MANAGUA, Nicaragua – Outside experts are raising doubts about whether a 39-foot crater found in Nicaragua's capital this weekend was caused by a meteorite strike, as the country's government has said.
The U.S. National Aeronautics and Space Administration says the lack of any witness accounts of a fireball lighting up the nighttime sky suggests something else was behind the blast around midnight Saturday.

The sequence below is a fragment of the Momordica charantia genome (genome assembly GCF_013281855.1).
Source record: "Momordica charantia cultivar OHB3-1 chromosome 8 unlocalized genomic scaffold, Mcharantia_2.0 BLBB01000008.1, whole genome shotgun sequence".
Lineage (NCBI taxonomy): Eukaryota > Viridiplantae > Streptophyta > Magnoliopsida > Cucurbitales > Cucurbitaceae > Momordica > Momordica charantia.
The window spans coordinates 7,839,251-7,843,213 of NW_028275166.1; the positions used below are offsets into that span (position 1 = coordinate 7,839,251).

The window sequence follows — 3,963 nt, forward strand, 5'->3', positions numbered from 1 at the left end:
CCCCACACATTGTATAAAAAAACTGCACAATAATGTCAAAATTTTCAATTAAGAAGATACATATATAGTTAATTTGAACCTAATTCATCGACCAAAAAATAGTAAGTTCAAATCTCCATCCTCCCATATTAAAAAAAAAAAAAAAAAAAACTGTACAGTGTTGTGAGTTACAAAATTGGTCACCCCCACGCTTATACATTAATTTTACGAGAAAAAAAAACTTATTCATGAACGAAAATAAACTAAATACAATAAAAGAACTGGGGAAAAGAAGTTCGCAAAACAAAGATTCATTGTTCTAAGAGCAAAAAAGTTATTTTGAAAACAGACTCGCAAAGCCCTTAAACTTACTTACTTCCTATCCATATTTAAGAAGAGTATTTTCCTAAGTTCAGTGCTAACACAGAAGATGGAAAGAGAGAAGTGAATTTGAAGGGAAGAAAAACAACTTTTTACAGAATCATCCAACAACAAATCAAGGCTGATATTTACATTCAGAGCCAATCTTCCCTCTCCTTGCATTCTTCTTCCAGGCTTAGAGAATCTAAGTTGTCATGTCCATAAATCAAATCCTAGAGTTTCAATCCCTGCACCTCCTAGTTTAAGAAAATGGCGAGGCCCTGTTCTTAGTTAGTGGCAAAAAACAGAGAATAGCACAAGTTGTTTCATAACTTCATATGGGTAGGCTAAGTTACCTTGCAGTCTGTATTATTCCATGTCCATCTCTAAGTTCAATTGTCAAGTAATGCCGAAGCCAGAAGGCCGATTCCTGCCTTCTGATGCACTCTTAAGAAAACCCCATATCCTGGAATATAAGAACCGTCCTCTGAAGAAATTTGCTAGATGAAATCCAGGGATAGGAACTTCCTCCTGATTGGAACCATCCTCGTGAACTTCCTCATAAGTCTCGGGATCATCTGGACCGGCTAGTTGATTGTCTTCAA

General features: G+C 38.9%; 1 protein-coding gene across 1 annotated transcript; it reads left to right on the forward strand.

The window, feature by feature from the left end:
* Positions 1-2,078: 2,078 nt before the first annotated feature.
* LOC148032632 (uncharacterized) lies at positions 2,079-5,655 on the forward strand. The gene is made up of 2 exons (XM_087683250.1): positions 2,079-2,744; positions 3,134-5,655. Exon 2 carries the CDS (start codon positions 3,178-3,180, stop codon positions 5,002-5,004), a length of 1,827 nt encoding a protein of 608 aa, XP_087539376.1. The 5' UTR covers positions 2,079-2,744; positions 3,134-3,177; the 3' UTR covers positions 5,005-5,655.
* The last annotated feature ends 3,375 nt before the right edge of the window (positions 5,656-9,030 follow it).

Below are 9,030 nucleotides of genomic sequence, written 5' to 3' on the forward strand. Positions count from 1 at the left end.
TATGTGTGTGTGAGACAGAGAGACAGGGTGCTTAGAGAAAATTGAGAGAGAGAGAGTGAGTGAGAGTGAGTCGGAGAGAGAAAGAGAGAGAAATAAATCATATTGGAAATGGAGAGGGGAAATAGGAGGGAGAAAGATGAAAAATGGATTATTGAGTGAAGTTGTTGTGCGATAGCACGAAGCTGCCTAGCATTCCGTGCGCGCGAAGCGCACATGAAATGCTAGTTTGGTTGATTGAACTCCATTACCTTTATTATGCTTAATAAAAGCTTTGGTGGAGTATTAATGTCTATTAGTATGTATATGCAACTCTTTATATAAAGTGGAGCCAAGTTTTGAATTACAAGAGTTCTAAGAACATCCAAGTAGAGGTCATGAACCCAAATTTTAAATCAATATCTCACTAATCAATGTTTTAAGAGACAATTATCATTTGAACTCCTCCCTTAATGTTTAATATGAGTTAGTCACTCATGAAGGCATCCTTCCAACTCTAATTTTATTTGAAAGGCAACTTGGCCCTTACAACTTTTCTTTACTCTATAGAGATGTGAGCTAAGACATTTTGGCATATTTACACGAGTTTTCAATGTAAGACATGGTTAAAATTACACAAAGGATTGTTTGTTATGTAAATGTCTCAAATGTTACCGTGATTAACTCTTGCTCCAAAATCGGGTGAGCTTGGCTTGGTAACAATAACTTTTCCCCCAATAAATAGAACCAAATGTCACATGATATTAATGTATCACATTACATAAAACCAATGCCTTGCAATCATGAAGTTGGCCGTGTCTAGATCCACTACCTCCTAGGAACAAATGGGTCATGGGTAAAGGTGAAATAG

Bill Cooke is head of NASA's Meteoroid Environment Office. He estimates the crater shown in photos was likely caused by an explosion roughly the energy equivalent of 1 ton of TNT.
Cooke said Monday that any space rock capable of leaving a hole that size "would have generated a very bright fireball."
Nicaragua's government said the previous day that a relatively small meteorite was responsible for the crater.